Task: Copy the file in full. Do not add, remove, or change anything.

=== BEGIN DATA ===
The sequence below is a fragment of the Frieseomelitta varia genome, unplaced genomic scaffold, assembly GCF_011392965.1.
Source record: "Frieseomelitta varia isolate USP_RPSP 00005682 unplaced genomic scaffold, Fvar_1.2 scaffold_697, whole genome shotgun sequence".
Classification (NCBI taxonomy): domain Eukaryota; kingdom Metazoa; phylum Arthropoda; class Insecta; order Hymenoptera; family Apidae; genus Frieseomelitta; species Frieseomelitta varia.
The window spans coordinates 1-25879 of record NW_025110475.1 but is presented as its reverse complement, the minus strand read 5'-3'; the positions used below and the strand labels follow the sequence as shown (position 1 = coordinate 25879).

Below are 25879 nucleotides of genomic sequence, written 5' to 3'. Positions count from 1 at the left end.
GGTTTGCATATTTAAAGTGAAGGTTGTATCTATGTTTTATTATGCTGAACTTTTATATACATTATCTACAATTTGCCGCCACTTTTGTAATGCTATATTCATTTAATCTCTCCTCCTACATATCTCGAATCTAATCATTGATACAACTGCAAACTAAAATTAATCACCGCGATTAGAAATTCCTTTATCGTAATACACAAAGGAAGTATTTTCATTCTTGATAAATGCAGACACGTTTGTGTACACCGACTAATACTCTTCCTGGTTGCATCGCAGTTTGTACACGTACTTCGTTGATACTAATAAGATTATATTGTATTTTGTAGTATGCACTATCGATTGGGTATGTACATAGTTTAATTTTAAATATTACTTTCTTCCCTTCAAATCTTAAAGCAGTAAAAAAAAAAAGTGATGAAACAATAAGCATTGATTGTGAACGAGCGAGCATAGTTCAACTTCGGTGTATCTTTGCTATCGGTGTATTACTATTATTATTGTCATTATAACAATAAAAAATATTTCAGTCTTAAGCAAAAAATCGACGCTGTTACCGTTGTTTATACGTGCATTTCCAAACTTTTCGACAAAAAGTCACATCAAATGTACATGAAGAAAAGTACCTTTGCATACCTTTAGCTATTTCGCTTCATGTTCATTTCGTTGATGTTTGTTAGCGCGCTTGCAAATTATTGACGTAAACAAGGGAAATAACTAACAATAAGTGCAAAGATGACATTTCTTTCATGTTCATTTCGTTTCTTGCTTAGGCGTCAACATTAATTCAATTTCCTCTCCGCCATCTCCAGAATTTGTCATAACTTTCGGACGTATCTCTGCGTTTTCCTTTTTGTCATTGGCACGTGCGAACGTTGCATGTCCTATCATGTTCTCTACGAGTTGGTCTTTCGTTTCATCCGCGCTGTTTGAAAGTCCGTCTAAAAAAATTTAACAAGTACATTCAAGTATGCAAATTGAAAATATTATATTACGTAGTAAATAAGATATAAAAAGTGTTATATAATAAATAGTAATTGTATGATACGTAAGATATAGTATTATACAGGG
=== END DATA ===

The sequence below is a fragment of the Frieseomelitta varia genome, unplaced genomic scaffold, assembly GCF_011392965.1.
Source record: "Frieseomelitta varia isolate USP_RPSP 00005682 unplaced genomic scaffold, Fvar_1.2 scaffold_697, whole genome shotgun sequence".
Classification (NCBI taxonomy): domain Eukaryota; kingdom Metazoa; phylum Arthropoda; class Insecta; order Hymenoptera; family Apidae; genus Frieseomelitta; species Frieseomelitta varia.
The window spans coordinates 1-25879 of record NW_025110475.1 but is presented as its reverse complement, the minus strand read 5'-3'; the positions used below and the strand labels follow the sequence as shown (position 1 = coordinate 25879).

Below are 25879 nucleotides of genomic sequence, written 5' to 3'. Positions count from 1 at the left end.
GGTTTGCATATTTAAAGTGAAGGTTGTATCTATGTTTTATTATGCTGAACTTTTATATACATTATCTACAATTTGCCGCCACTTTTGTAATGCTATATTCATTTAATCTCTCCTCCTACATATCTCGAATCTAATCATTGATACAACTGCAAACTAAAATTAATCACCGCGATTAGAAATTCCTTTATCGTAATACACAAAGGAAGTATTTTCATTCTTGATAAATGCAGACACGTTTGTGTACACCGACTAATACTCTTCCTGGTTGCATCGCAGTTTGTACACGTACTTCGTTGATACTAATAAGATTATATTGTATTTTGTAGTATGCACTATCGATTGGGTATGTACATAGTTTAATTTTAAATATTACTTTCTTCCCTTCAAATCTTAAAGCAGTAAAAAAAAAAAGTGATGAAACAATAAGCATTGATTGTGAACGAGCGAGCATAGTTCAACTTCGGTGTATCTTTGCTATCGGTGTATTACTATTATTATTGTCATTATAACAATAAAAAATATTTCAGTCTTAAGCAAAAAATCGACGCTGTTACCGTTGTTTATACGTGCATTTCCAAACTTTTCGACAAAAAGTCACATCAAATGTACATGAAGAAAAGTACCTTTGCATACCTTTAGCTATTTCGCTTCATGTTCATTTCGTTGATGTTTGTTAGCGCGCTTGCAAATTATTGACGTAAACAAGGGAAATAACTAACAATAAGTGCAAAGATGACATTTCTTTCATGTTCATTTCGTTTCTTGCTTAGGCGTCAACATTAATTCAATTTCCTCTCCGCCATCTCCAGAATTTGTCATAACTTTCGGACGTATCTCTGCGTTTTCCTTTTTGTCATTGGCACGTGCGAACGTTGCATGTCCTATCATGTTCTCTACGAGTTGGTCTTTCGTTTCATCCGCGCTGTTTGAAAGTCCGTCTAAAAAAATTTAACAAGTACATTCAAGTATGCAAATTGAAAATATTATATTACGTAGTAAATAAGATATAAAAAGTGTTATATAATAAATAGTAATTGTATGATACGTAAGATATAGTATTATACAGGG